Most years I am able to spend some time with friends and family in Santa Fe, New Mexico, the homelands of the Northern Pueblos and one of the few parts of North America routinely deemed to be “enchanted”. One such hallowed place is Black Mesa, especially sacred to the San Ildefonso people to the south and the Santa Clara people to the North. This photograph taken from White Rock Overlook, about 10 miles away, was blessed by the majestic appearance of a Turkey Vulture who soared past as we looked out to the Rio Grande (or Posongeh), just discernible as it meanders through the green foreground.

Noone has written more beautifully than Rina Swentzell of the landscape, the environment, the world, encompassed in this photograph. She remembers the delights of a childhood spent in a typical Tewa Pueblo with stories that connect it to the nearby ancient habitations, “weaving the human place into a union with the land from whence the people emerged. The people dwell at the center, around the nansipu, the ‘emergence place’ hidden near the “large flowing water of the Posongeh which snaked along the base of the Black Mesa”

“The cave that went down into the center of the earth was the home of the Tsavejo or the masked whippers. There were dark areas, such as the cave, and light areas, such as the top of the low hills, from which we could see the far mountains of the four directions and a large part of the north-south valley within which lay the Posongeh and the pueblo. . . . Those mountains not only defined the far boundaries of our world but also were where the primary drama of our lives — the growing of clouds and the bringing of that movement and water — was initiated.

“This world, for me as a child, was very comfortable and secure because it gave a sense of containment. We roamed the nearby hills. At an early age we learned an intimacy with the natural environment and other living creatures. We learned of their connectedness to rocks, plants and other animals through physical interaction and verbal communication. We gained tremendous confidence and an unquestioning sense of belonging within the natural ordering of the cosmos. . . .

“Within the Pueblo, outdoor and indoor spaces flowed freely and were hardly distinguishable. One moved in bare feet from interior dirt floors enclosed by mud walls to the well-packed dirt smoothness of the Pueblo plaza. In this movement, all senses were utilized. Each of the various dirt surfaces (interior walls, outdoor walls, plaza floor) were touched, smelled, and tasted. Special rocks were carried in the mouth so that their energy would flow into us. Everything was touchable, knowable, and accessible.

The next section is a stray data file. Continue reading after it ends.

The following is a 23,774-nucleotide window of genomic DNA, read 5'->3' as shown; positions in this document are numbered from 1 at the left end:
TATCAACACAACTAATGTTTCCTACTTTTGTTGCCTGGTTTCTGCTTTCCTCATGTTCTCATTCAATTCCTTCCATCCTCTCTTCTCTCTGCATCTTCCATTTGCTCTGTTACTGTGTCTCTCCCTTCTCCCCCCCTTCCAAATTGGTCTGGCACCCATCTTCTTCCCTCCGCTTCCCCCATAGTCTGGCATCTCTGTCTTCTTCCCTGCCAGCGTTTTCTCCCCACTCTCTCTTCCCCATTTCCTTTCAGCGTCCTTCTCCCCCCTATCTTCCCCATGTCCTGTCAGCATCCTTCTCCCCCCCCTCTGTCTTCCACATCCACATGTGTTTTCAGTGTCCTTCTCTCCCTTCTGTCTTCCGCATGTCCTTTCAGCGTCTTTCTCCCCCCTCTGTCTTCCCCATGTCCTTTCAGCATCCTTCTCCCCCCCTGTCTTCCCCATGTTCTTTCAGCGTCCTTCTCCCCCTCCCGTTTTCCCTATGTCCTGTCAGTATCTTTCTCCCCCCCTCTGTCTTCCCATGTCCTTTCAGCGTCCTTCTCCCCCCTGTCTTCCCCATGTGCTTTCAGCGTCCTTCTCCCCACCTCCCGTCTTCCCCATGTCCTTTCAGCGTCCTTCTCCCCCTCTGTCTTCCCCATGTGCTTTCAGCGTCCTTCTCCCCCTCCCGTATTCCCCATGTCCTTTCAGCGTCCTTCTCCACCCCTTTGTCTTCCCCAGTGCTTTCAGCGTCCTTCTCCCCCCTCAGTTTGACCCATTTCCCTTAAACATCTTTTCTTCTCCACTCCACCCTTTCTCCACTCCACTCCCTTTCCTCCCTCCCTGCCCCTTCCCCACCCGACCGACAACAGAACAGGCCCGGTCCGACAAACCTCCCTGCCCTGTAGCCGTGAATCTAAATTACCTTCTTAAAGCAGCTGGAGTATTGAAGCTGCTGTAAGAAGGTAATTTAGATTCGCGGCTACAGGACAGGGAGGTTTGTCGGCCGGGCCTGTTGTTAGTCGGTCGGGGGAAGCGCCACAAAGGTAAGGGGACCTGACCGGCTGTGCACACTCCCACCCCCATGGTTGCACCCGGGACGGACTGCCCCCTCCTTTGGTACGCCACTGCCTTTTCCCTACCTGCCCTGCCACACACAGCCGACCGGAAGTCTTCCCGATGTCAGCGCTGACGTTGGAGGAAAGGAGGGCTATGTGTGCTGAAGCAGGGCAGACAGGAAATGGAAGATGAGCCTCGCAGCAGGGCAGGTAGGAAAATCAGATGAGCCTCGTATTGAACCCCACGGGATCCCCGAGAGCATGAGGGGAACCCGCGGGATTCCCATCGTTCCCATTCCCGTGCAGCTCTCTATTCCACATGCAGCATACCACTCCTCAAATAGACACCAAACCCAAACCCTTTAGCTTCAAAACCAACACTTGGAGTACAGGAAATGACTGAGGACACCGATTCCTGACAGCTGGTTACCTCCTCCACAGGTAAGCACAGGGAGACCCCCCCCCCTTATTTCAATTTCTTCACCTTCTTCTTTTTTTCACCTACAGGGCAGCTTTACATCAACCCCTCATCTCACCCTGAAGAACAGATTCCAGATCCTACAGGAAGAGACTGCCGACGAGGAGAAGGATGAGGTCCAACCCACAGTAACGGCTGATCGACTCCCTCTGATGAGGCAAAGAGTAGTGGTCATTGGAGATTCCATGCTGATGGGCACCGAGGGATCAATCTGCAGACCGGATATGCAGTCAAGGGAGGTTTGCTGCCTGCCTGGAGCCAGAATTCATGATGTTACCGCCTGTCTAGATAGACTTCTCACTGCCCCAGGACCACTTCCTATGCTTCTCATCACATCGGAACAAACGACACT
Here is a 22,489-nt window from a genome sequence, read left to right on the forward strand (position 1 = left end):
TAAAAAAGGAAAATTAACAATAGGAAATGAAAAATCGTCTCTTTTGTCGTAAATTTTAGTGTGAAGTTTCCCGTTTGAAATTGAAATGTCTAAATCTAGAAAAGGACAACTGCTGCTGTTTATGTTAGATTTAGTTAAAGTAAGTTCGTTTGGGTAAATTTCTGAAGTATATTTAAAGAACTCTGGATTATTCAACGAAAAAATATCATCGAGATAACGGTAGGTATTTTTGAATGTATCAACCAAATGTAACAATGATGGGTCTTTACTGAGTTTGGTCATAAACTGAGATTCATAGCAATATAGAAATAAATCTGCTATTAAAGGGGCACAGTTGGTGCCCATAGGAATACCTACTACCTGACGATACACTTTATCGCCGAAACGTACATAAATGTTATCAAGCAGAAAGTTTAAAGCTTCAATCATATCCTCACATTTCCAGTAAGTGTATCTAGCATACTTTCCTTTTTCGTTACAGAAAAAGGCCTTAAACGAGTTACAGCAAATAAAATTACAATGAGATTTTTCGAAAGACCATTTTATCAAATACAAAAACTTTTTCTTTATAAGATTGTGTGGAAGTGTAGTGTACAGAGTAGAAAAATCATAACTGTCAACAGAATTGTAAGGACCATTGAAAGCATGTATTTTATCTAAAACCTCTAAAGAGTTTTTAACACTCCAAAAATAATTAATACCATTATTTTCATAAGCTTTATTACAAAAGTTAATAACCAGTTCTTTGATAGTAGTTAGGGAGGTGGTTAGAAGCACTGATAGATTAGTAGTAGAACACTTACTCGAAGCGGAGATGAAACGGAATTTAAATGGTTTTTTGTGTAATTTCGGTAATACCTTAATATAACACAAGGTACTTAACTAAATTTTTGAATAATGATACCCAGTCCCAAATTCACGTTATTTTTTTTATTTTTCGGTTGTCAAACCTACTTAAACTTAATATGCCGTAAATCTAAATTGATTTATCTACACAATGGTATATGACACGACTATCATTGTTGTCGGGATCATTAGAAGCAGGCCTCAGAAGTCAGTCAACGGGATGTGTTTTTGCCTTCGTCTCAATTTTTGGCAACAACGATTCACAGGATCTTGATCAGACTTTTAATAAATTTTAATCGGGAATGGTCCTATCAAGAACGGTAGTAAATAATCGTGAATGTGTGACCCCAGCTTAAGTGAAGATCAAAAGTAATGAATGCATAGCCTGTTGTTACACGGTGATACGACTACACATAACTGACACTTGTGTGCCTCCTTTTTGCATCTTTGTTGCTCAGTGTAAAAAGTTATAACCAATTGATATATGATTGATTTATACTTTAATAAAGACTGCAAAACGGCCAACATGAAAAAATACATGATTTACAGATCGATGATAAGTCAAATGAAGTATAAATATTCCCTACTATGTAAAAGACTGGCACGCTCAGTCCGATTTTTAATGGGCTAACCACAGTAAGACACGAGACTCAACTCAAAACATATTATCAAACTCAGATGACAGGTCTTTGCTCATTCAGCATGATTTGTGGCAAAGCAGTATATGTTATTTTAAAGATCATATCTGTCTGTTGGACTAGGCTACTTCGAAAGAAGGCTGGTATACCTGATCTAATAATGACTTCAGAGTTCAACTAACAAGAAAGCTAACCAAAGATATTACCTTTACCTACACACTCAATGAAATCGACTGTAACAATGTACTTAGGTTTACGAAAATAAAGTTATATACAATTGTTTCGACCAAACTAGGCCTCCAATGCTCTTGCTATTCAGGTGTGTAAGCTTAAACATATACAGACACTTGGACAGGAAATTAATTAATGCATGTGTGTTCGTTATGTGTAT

“There was consistency in that world because the colors, textures, and movements of the natural landscape were reflected everywhere in the human-made landscape. Reflection on the cosmos was encouraged. Separation of natural and human-made spaces was minimal, so conscious beautification of either outdoor or indoor spaces was not necessary. Landscaping—replanting, bringing in trees, shrubs, and grass for aesthetic reasons—was thought to be totally unnecessary. The mobility of humans and animals was accepted but the mobility of plants rooted in their earth places was inconceivable.”


2) The Multicultural Southwest: A Reader, edited by Anthony Gabriel Meléndez

Lia and Cassie said thanks.

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David Wade Chambers

Born in Oklahoma: 30 years in US. 6 years in Canada, 40 years in Australia. Academic field: history and philosophy of science. Currently, teach indigenous studies online at Institute of American Indian Arts (Santa Fe, NM) and Brandon University (Manitoba). Come visit our B&B on Australia's Great Ocean Road. Mate's Rates for Hi community! (

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